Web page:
The reversal is especially jarring in statehouses dominated by conservative Republicans, who aggressively cut welfare programs but now find themselves caught in a crosscurrent of pressures involving gun control, public safety and health care for millions of disadvantaged Americans.

In many states, lawmakers have begun to recognize that their cuts “may have gone too deep,” said Shelley Chandler, executive director of the Iowa Alliance of Community Providers. “People start talking when there’s a crisis.”

About 30 states have reduced mental health spending since 2008, when revenues were in steep decline, according to the National Alliance on Mental Illness. In a third of those states, the cuts surpassed 10 percent.

Lung cancer risk: Women catch up

 Smoke like a man, die like a man.

U.S. women who smoke today have a much greater risk of dying from lung cancer than they did decades ago, partly because they are starting younger and smoking more — that is, they are lighting up like men, new research shows.

Women also have caught up with men in their risk of dying from smoking-related illnesses. Lung cancer risk leveled off in the 1980s for men but is still rising for women.

“It’s a massive failure in prevention,” said one study leader, Dr. Michael Thun of the American Cancer Society. And it’s likely to repeat itself in places like China and Indonesia where smoking is growing, he said. About 1.3 billion people worldwide smoke.

Radon levels are high in Portland 

The percentage of Portland-area homes with elevated levels of the cancer-causing gas radon is double the national average, according to new estimates.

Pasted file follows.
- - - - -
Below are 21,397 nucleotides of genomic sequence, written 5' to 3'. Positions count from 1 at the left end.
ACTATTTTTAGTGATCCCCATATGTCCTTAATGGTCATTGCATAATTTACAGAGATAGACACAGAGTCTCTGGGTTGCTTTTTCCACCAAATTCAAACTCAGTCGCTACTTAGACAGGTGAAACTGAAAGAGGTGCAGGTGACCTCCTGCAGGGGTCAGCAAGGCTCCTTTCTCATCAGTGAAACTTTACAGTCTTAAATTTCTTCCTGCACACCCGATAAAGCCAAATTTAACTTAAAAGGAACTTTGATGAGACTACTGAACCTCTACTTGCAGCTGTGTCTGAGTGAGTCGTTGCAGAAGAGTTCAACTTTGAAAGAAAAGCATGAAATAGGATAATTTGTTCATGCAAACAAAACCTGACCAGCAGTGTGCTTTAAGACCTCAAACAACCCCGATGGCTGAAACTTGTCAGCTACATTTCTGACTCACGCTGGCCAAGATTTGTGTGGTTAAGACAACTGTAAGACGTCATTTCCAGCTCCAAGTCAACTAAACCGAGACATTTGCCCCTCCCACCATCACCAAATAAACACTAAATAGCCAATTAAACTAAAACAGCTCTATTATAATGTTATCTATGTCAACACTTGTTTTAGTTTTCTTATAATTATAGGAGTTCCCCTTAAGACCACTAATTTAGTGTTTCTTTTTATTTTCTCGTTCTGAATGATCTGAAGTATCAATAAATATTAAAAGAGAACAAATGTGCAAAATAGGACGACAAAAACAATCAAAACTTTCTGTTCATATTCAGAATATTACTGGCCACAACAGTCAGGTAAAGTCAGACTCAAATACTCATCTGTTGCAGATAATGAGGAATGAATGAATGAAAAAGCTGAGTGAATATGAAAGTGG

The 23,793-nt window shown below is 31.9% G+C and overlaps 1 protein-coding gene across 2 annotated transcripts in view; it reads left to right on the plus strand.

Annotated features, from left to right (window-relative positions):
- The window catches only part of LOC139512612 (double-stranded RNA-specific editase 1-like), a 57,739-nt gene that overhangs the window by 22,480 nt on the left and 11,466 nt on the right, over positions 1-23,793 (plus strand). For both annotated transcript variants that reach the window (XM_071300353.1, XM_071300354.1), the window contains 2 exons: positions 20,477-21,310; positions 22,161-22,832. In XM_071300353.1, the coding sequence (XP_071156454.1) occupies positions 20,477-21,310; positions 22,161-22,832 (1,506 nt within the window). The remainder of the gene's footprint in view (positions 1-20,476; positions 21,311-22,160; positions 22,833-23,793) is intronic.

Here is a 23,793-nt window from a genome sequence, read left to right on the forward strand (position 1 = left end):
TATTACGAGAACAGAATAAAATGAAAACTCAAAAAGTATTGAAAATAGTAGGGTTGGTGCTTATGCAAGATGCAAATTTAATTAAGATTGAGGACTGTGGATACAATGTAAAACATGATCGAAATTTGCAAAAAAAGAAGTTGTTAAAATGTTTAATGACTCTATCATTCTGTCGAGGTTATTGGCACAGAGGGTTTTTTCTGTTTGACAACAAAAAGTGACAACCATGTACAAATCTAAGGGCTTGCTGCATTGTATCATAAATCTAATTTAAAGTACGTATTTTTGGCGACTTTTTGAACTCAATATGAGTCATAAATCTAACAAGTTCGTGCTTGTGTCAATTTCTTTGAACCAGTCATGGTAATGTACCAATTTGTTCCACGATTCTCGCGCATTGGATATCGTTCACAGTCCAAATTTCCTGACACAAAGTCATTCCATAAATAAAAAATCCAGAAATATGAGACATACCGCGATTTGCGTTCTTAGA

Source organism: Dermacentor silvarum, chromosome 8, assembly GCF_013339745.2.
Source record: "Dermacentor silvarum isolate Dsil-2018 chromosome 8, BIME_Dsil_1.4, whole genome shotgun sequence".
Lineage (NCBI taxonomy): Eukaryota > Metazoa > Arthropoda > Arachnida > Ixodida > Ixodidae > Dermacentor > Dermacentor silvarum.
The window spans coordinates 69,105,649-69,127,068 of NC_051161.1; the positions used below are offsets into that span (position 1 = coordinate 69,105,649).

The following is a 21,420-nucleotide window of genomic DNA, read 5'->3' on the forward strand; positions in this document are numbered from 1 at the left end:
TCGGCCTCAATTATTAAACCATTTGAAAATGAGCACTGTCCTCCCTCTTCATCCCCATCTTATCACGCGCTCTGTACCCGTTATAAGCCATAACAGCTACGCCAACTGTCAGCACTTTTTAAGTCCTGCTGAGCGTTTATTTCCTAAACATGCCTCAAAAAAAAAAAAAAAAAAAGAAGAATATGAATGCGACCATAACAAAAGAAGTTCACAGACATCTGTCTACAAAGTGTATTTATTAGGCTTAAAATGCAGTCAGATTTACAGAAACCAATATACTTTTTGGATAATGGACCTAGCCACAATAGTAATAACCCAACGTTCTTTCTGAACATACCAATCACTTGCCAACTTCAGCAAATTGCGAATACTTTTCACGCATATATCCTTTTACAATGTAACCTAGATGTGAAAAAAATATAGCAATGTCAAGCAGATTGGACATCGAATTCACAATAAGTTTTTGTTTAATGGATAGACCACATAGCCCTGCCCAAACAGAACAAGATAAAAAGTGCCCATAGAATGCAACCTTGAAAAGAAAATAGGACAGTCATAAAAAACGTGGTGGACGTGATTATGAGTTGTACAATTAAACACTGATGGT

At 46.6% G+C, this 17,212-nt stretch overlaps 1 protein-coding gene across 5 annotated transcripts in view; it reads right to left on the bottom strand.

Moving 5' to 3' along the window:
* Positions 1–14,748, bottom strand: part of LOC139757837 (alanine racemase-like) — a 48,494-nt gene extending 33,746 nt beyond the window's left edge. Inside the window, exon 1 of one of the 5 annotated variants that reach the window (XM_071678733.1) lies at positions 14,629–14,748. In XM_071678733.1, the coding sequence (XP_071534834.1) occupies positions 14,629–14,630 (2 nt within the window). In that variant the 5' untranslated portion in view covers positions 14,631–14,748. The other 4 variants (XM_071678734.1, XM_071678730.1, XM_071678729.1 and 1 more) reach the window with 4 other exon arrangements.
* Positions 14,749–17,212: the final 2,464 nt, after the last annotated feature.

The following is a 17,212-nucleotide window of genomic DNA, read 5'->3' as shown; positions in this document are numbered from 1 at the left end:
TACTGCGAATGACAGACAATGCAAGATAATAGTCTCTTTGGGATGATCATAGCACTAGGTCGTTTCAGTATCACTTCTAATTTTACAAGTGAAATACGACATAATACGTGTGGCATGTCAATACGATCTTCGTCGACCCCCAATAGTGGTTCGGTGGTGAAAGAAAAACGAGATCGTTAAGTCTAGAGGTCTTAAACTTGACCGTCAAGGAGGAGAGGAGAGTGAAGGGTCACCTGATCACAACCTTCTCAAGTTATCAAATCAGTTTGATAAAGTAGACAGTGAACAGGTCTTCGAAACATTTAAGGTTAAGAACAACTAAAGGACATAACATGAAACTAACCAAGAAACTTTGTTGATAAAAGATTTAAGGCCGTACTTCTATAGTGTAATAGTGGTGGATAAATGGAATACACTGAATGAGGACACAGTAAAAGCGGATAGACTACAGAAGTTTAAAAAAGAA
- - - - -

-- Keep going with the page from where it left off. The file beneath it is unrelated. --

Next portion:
The figures show that about 25 percent of homes in the Portland area have a radon level above what the U.S. Environmental Protection Agency says should prompt fixes to keep the radioactive gas outdoors, said Scott Burns, a Portland State University professor who worked with students to compile radon tests statewide.

The new results, the first update since 2003, drew on testing in 33,000 homes in the Portland area — 10 times more than last time. The expanded data also showed high levels in metro areas previously unreported, such as Clackamas, Gladstone, Lake Oswego, Sherwood and Wilsonville.

Radon is the second-leading cause of lung cancer in the United States after smoking, killing about 21,000 people each year, according to the EPA.

Large cancer study for dogs shapes up

When Jay Mesinger heard about a study seeking golden retrievers to help fight canine cancer, he immediately signed up 2-year-old Louie.

He and his wife know firsthand the toll of canine cancer: Louie is their fourth golden retriever. The first three died of cancer.

For Louie and 2,999 other purebred goldens, it will be the study of a lifetime. Their lives — usually a 10-to-14-year span — will be tracked for genetic, nutritional and environmental risks to help scientists and veterinarians find ways to prevent canine cancer, widely considered the No. 1 cause of death in older dogs, said Dr. Rodney Page.

The Golden Retriever Lifetime Study will be the largest and longest dog study ever conducted, said Page, the study’s principal investigator, a professor of veterinary oncology and the director of the Flint Animal Cancer Center at Colorado State University.